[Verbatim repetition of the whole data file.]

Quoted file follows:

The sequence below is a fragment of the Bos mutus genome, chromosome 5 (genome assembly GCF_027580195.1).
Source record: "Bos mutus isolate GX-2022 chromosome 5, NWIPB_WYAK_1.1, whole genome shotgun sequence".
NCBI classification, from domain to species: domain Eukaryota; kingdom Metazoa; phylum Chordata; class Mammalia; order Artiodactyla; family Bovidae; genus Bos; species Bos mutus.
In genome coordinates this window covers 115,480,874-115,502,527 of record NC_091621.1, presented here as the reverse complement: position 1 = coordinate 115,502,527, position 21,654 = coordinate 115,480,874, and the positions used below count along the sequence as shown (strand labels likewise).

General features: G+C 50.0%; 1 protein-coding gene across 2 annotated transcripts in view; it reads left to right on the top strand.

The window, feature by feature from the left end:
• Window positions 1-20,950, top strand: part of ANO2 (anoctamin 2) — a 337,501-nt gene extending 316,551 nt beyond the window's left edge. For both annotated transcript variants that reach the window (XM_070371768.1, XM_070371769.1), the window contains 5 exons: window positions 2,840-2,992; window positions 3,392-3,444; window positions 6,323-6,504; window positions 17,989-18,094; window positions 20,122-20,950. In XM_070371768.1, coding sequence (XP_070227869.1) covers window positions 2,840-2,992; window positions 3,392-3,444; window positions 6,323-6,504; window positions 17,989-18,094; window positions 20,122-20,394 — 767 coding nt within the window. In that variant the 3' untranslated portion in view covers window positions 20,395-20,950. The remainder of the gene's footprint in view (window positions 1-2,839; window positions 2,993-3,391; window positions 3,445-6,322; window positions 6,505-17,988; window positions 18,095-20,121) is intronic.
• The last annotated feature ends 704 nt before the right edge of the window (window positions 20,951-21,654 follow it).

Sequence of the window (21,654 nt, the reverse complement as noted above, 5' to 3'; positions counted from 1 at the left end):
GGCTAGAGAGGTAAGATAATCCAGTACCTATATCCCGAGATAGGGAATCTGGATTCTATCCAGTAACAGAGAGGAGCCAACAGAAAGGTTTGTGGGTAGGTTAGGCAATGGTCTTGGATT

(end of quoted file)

The sequence below is a fragment of the Bos mutus genome, chromosome 5 (genome assembly GCF_027580195.1).
Source record: "Bos mutus isolate GX-2022 chromosome 5, NWIPB_WYAK_1.1, whole genome shotgun sequence".
NCBI classification, from domain to species: domain Eukaryota; kingdom Metazoa; phylum Chordata; class Mammalia; order Artiodactyla; family Bovidae; genus Bos; species Bos mutus.
In genome coordinates this window covers 115,480,874-115,502,527 of record NC_091621.1, presented here as the reverse complement: position 1 = coordinate 115,502,527, position 21,654 = coordinate 115,480,874, and the positions used below count along the sequence as shown (strand labels likewise).

General features: G+C 50.0%; 1 protein-coding gene across 2 annotated transcripts in view; it reads left to right on the top strand.

The window, feature by feature from the left end:
• Window positions 1-20,950, top strand: part of ANO2 (anoctamin 2) — a 337,501-nt gene extending 316,551 nt beyond the window's left edge. For both annotated transcript variants that reach the window (XM_070371768.1, XM_070371769.1), the window contains 5 exons: window positions 2,840-2,992; window positions 3,392-3,444; window positions 6,323-6,504; window positions 17,989-18,094; window positions 20,122-20,950. In XM_070371768.1, coding sequence (XP_070227869.1) covers window positions 2,840-2,992; window positions 3,392-3,444; window positions 6,323-6,504; window positions 17,989-18,094; window positions 20,122-20,394 — 767 coding nt within the window. In that variant the 3' untranslated portion in view covers window positions 20,395-20,950. The remainder of the gene's footprint in view (window positions 1-2,839; window positions 2,993-3,391; window positions 3,445-6,322; window positions 6,505-17,988; window positions 18,095-20,121) is intronic.
• The last annotated feature ends 704 nt before the right edge of the window (window positions 20,951-21,654 follow it).

Sequence of the window (21,654 nt, the reverse complement as noted above, 5' to 3'; positions counted from 1 at the left end):
GGCTAGAGAGGTAAGATAATCCAGTACCTATATCCCGAGATAGGGAATCTGGATTCTATCCAGTAACAGAGAGGAGCCAACAGAAAGGTTTGTGGGTAGGTTAGGCAATGGTCTTGGATT